From: NASA Science Mission Directorate
Posted: Monday, March 23, 2020
The leadership of SMD recognizes that the COVID-19 epidemic has placed tremendous strain on all of us and our families, disrupting our lives and putting new hurdles in the way of accomplishing our professional goals. Our first priority is the safety of everyone who works on NASA missions and funded research and SMD leadership is committed to doing all it can to support our community. I want to thank all of you for your patience and hard work as we transition to this new normal.
We know that progress on funded research may slow and in some cases even stop due to necessary telework and lack of access to facilities and labs, the closing of public schools and daycare facilities for our children, the transition of teaching activities to on-line classes, and other family obligations. SMD understands this potential outcome of the current epidemic response and will work with the research community and its institutions to mitigate any impacts and to make plans, when possible, for a way forward. This situation will undoubtedly cause some inefficiencies, but we continue to be supportive of any research that can be done remotely.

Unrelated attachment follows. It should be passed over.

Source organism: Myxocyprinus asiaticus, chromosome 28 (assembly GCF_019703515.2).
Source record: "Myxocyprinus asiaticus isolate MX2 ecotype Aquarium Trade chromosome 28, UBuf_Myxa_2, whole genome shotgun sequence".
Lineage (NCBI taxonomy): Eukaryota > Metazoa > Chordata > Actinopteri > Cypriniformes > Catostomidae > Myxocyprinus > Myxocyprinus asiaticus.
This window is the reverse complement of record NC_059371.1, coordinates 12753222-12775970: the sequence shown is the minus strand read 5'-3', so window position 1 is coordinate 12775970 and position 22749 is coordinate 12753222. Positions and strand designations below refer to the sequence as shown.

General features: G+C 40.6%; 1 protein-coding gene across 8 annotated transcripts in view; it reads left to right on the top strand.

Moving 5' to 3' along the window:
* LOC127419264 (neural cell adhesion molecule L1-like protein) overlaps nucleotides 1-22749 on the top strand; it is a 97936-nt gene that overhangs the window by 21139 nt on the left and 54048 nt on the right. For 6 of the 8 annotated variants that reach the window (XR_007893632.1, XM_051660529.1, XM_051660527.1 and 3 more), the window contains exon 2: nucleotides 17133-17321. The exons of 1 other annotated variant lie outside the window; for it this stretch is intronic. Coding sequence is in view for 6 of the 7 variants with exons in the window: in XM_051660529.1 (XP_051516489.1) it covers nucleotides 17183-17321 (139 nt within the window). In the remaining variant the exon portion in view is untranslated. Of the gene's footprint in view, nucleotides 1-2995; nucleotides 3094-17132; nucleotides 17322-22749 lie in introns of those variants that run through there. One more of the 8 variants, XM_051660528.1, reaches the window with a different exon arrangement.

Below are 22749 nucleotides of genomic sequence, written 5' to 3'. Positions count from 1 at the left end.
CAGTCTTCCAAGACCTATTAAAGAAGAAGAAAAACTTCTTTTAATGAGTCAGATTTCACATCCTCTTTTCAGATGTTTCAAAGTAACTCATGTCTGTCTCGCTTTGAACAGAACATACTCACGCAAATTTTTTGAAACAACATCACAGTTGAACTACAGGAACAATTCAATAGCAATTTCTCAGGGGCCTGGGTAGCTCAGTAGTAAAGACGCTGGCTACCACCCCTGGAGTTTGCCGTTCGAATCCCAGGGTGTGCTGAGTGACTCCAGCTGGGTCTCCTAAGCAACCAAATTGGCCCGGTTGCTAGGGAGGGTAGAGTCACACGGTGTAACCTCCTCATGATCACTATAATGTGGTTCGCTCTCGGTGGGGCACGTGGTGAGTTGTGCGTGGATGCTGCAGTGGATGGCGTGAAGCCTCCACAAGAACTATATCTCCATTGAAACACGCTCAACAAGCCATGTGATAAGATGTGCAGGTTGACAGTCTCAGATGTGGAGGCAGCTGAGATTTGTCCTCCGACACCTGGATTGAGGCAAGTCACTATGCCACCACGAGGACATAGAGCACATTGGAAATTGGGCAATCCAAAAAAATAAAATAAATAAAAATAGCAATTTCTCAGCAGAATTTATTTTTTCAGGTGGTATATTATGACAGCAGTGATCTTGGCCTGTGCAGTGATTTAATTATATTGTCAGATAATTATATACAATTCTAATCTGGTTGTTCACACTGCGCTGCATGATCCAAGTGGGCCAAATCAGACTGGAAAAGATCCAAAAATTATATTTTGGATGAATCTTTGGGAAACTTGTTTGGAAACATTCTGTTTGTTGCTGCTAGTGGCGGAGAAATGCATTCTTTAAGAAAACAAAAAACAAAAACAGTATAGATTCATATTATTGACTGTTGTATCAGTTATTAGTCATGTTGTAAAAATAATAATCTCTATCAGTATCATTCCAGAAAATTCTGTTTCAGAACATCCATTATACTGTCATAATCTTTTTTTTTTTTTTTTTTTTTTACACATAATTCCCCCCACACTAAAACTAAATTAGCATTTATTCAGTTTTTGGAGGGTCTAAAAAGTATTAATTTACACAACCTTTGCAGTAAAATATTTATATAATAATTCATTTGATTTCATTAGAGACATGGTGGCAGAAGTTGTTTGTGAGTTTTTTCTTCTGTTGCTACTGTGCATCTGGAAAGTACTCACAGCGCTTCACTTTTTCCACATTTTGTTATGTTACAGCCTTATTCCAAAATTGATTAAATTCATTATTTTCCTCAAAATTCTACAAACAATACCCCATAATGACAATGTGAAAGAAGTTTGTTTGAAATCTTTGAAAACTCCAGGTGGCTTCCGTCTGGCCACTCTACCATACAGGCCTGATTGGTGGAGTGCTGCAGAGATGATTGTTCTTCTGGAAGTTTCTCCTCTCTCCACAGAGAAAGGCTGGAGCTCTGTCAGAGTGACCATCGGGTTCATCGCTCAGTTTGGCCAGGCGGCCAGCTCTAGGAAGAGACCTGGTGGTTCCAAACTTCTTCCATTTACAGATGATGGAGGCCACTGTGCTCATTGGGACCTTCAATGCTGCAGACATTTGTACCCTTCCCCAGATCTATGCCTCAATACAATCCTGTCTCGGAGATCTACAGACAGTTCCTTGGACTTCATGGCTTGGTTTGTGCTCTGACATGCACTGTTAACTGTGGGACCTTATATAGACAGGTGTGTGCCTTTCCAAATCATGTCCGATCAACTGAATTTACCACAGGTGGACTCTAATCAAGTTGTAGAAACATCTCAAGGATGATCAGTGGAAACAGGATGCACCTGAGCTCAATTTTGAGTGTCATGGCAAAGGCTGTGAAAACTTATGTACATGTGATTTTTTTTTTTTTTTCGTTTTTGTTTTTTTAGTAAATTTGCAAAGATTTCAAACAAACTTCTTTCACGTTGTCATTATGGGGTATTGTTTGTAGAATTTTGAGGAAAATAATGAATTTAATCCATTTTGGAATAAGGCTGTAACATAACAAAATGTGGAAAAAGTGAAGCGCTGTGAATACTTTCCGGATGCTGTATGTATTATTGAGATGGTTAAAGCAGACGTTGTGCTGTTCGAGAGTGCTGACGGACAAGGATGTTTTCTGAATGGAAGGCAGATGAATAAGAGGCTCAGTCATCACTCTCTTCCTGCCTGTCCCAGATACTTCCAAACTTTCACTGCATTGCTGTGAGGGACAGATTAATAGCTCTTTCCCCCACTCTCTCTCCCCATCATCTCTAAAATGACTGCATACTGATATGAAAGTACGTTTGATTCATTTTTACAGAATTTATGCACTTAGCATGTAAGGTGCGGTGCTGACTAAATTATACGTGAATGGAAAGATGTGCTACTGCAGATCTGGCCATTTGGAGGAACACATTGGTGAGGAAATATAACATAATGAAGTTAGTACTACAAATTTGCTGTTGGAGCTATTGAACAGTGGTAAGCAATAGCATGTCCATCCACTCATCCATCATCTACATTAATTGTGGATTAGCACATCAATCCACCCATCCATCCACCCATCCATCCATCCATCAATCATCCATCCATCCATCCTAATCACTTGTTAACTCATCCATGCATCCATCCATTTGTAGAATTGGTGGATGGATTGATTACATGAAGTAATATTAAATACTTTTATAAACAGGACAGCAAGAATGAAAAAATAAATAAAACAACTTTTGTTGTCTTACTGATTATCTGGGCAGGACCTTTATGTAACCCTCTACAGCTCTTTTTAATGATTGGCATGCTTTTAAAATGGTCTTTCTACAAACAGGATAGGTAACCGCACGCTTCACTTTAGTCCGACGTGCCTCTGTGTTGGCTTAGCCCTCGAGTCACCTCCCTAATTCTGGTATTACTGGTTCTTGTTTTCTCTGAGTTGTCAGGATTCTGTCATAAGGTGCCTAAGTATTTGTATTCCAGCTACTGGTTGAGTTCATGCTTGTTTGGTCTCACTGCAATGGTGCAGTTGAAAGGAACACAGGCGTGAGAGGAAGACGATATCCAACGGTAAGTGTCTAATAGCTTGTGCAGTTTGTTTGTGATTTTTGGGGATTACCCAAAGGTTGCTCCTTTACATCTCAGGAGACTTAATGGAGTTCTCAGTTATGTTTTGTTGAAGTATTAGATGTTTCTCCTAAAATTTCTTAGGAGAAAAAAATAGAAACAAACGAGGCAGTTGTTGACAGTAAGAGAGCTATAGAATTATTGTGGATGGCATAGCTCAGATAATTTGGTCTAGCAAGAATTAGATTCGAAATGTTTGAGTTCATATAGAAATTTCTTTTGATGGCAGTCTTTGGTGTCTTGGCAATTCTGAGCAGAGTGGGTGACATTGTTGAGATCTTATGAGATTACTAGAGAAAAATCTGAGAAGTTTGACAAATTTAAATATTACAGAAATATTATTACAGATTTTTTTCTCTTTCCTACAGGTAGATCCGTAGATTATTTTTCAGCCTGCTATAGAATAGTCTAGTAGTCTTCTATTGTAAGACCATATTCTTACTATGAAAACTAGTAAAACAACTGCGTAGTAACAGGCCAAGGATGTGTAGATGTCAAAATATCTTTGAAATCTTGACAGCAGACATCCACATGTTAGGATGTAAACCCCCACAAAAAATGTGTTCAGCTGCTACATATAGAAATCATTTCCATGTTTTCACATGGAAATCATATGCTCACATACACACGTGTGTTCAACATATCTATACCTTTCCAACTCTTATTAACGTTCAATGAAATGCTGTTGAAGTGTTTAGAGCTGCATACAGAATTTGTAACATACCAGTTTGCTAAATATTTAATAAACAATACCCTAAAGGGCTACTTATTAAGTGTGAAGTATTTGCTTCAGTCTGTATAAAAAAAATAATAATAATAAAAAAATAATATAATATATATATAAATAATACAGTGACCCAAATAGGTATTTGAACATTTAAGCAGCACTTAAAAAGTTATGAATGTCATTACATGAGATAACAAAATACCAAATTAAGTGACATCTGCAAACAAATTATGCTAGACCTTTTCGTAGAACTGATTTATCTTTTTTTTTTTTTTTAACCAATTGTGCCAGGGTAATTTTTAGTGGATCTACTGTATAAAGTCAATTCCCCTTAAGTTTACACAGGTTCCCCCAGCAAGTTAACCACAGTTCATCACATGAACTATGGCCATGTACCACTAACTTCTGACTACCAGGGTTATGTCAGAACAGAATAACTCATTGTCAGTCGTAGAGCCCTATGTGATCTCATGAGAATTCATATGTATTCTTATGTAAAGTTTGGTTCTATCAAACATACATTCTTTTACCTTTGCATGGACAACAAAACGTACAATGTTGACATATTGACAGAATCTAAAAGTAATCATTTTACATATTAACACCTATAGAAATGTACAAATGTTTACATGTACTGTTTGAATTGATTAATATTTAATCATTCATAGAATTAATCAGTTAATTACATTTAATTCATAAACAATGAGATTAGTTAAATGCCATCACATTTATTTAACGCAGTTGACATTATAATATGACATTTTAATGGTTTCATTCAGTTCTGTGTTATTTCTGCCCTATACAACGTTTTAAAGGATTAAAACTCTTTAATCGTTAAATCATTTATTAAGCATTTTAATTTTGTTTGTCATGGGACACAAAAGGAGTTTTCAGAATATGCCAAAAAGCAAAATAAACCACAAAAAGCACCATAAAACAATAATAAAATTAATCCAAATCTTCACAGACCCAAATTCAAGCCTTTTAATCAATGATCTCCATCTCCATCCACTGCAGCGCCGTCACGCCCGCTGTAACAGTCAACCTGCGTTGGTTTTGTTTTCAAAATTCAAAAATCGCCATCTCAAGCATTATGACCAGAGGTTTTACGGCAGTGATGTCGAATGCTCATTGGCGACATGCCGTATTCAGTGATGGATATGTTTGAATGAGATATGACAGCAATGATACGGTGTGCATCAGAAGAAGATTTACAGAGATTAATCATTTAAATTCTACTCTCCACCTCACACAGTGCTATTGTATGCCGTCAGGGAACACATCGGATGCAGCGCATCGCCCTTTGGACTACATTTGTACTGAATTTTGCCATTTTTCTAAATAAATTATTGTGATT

Last Friday, I hosted a public town hall and wanted to reiterate some of the key messages from that discussion:
· Our priority is everyone’s safety and protecting hardware and integrity of data for operating missions
· We are working with each mission and project in detail based on where they are in the development process
· Missions in I&T will continue with the smallest teams possible
· We are anticipating impacts to solicitations and evaluations and will work with the research community to mitigate them
· We encourage all to continue to pay graduate students, post-docs, and lab staff
Audio and charts from the town hall are available for download at https://science.nasa.gov/
As we work through this unprecedented situation, please keep yourselves and your families safe. The government has established a new informational website, coronavirus.gov, which has useful information, and watch for continued communications from agency leaders about NASA’s status and steps you may need to take.
Thomas H. Zurbuchen, PhD
Associate Administrator, NASA Science Mission Directorate
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